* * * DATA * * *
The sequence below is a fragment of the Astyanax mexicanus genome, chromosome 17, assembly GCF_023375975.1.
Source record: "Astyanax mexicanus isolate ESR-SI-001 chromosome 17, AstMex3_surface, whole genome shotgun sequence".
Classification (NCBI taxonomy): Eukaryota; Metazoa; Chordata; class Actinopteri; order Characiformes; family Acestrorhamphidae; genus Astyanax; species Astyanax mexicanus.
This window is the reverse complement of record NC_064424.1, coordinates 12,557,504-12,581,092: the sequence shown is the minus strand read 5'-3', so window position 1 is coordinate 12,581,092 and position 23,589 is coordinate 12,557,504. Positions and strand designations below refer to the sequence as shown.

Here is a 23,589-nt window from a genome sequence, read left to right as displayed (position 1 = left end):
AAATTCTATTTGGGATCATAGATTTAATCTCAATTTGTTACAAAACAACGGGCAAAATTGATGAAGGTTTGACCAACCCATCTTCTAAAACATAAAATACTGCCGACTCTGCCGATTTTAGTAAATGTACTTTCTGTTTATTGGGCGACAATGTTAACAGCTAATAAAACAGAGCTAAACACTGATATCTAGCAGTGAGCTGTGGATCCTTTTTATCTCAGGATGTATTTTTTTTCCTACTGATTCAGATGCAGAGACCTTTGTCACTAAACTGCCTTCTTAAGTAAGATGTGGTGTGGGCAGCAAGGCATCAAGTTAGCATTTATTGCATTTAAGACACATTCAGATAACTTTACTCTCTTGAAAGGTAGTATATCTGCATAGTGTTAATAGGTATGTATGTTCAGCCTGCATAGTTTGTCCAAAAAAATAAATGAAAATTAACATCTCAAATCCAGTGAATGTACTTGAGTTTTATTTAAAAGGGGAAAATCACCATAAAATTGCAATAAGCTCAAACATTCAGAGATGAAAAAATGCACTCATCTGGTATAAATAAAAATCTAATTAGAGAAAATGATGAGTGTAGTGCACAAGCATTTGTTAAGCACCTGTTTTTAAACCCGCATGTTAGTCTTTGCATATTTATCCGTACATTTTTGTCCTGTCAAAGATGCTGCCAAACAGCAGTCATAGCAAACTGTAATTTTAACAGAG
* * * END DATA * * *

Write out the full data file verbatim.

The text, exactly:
The sequence below is a fragment of the Astyanax mexicanus genome, chromosome 17, assembly GCF_023375975.1.
Source record: "Astyanax mexicanus isolate ESR-SI-001 chromosome 17, AstMex3_surface, whole genome shotgun sequence".
Classification (NCBI taxonomy): Eukaryota; Metazoa; Chordata; class Actinopteri; order Characiformes; family Acestrorhamphidae; genus Astyanax; species Astyanax mexicanus.
This window is the reverse complement of record NC_064424.1, coordinates 12,557,504-12,581,092: the sequence shown is the minus strand read 5'-3', so window position 1 is coordinate 12,581,092 and position 23,589 is coordinate 12,557,504. Positions and strand designations below refer to the sequence as shown.

Here is a 23,589-nt window from a genome sequence, read left to right as displayed (position 1 = left end):
AAATTCTATTTGGGATCATAGATTTAATCTCAATTTGTTACAAAACAACGGGCAAAATTGATGAAGGTTTGACCAACCCATCTTCTAAAACATAAAATACTGCCGACTCTGCCGATTTTAGTAAATGTACTTTCTGTTTATTGGGCGACAATGTTAACAGCTAATAAAACAGAGCTAAACACTGATATCTAGCAGTGAGCTGTGGATCCTTTTTATCTCAGGATGTATTTTTTTTCCTACTGATTCAGATGCAGAGACCTTTGTCACTAAACTGCCTTCTTAAGTAAGATGTGGTGTGGGCAGCAAGGCATCAAGTTAGCATTTATTGCATTTAAGACACATTCAGATAACTTTACTCTCTTGAAAGGTAGTATATCTGCATAGTGTTAATAGGTATGTATGTTCAGCCTGCATAGTTTGTCCAAAAAAATAAATGAAAATTAACATCTCAAATCCAGTGAATGTACTTGAGTTTTATTTAAAAGGGGAAAATCACCATAAAATTGCAATAAGCTCAAACATTCAGAGATGAAAAAATGCACTCATCTGGTATAAATAAAAATCTAATTAGAGAAAATGATGAGTGTAGTGCACAAGCATTTGTTAAGCACCTGTTTTTAAACCCGCATGTTAGTCTTTGCATATTTATCCGTACATTTTTGTCCTGTCAAAGATGCTGCCAAACAGCAGTCATAGCAAACTGTAATTTTAACAGAG